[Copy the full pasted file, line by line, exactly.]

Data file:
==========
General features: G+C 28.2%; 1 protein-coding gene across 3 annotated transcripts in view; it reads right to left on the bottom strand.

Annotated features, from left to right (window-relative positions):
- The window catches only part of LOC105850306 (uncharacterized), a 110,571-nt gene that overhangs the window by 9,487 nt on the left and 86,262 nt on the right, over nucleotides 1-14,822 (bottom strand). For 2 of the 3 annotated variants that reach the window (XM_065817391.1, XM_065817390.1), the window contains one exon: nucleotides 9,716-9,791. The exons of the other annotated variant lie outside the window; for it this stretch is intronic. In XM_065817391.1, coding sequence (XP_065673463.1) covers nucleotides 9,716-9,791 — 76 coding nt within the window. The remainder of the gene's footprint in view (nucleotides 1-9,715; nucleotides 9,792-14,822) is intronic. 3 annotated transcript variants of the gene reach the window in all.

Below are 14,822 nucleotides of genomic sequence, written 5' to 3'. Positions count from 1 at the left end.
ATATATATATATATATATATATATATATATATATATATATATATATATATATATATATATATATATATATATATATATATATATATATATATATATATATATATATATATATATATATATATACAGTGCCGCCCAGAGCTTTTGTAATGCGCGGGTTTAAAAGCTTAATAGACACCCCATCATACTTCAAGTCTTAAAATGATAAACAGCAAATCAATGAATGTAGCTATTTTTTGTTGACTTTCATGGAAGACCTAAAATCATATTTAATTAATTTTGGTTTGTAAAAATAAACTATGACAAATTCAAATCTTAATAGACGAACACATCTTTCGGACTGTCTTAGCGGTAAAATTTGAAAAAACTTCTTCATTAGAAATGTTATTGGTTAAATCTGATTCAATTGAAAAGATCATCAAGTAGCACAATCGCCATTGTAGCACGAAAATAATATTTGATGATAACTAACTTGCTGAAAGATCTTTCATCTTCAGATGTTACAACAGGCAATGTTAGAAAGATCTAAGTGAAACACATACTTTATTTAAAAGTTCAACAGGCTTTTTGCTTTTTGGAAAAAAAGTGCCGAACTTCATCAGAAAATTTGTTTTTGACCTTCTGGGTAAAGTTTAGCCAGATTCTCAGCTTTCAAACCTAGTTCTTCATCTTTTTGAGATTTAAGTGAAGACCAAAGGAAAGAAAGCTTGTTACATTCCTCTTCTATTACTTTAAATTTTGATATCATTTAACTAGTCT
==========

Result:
General features: G+C 28.2%; 1 protein-coding gene across 3 annotated transcripts in view; it reads right to left on the bottom strand.

Annotated features, from left to right (window-relative positions):
- The window catches only part of LOC105850306 (uncharacterized), a 110,571-nt gene that overhangs the window by 9,487 nt on the left and 86,262 nt on the right, over nucleotides 1-14,822 (bottom strand). For 2 of the 3 annotated variants that reach the window (XM_065817391.1, XM_065817390.1), the window contains one exon: nucleotides 9,716-9,791. The exons of the other annotated variant lie outside the window; for it this stretch is intronic. In XM_065817391.1, coding sequence (XP_065673463.1) covers nucleotides 9,716-9,791 — 76 coding nt within the window. The remainder of the gene's footprint in view (nucleotides 1-9,715; nucleotides 9,792-14,822) is intronic. 3 annotated transcript variants of the gene reach the window in all.

Below are 14,822 nucleotides of genomic sequence, written 5' to 3'. Positions count from 1 at the left end.
ATATATATATATATATATATATATATATATATATATATATATATATATATATATATATATATATATATATATATATATATATATATATATATATATATATATATATATATATATATATATATACAGTGCCGCCCAGAGCTTTTGTAATGCGCGGGTTTAAAAGCTTAATAGACACCCCATCATACTTCAAGTCTTAAAATGATAAACAGCAAATCAATGAATGTAGCTATTTTTTGTTGACTTTCATGGAAGACCTAAAATCATATTTAATTAATTTTGGTTTGTAAAAATAAACTATGACAAATTCAAATCTTAATAGACGAACACATCTTTCGGACTGTCTTAGCGGTAAAATTTGAAAAAACTTCTTCATTAGAAATGTTATTGGTTAAATCTGATTCAATTGAAAAGATCATCAAGTAGCACAATCGCCATTGTAGCACGAAAATAATATTTGATGATAACTAACTTGCTGAAAGATCTTTCATCTTCAGATGTTACAACAGGCAATGTTAGAAAGATCTAAGTGAAACACATACTTTATTTAAAAGTTCAACAGGCTTTTTGCTTTTTGGAAAAAAAGTGCCGAACTTCATCAGAAAATTTGTTTTTGACCTTCTGGGTAAAGTTTAGCCAGATTCTCAGCTTTCAAACCTAGTTCTTCATCTTTTTGAGATTTAAGTGAAGACCAAAGGAAAGAAAGCTTGTTACATTCCTCTTCTATTACTTTAAATTTTGATATCATTTAACTAGTCT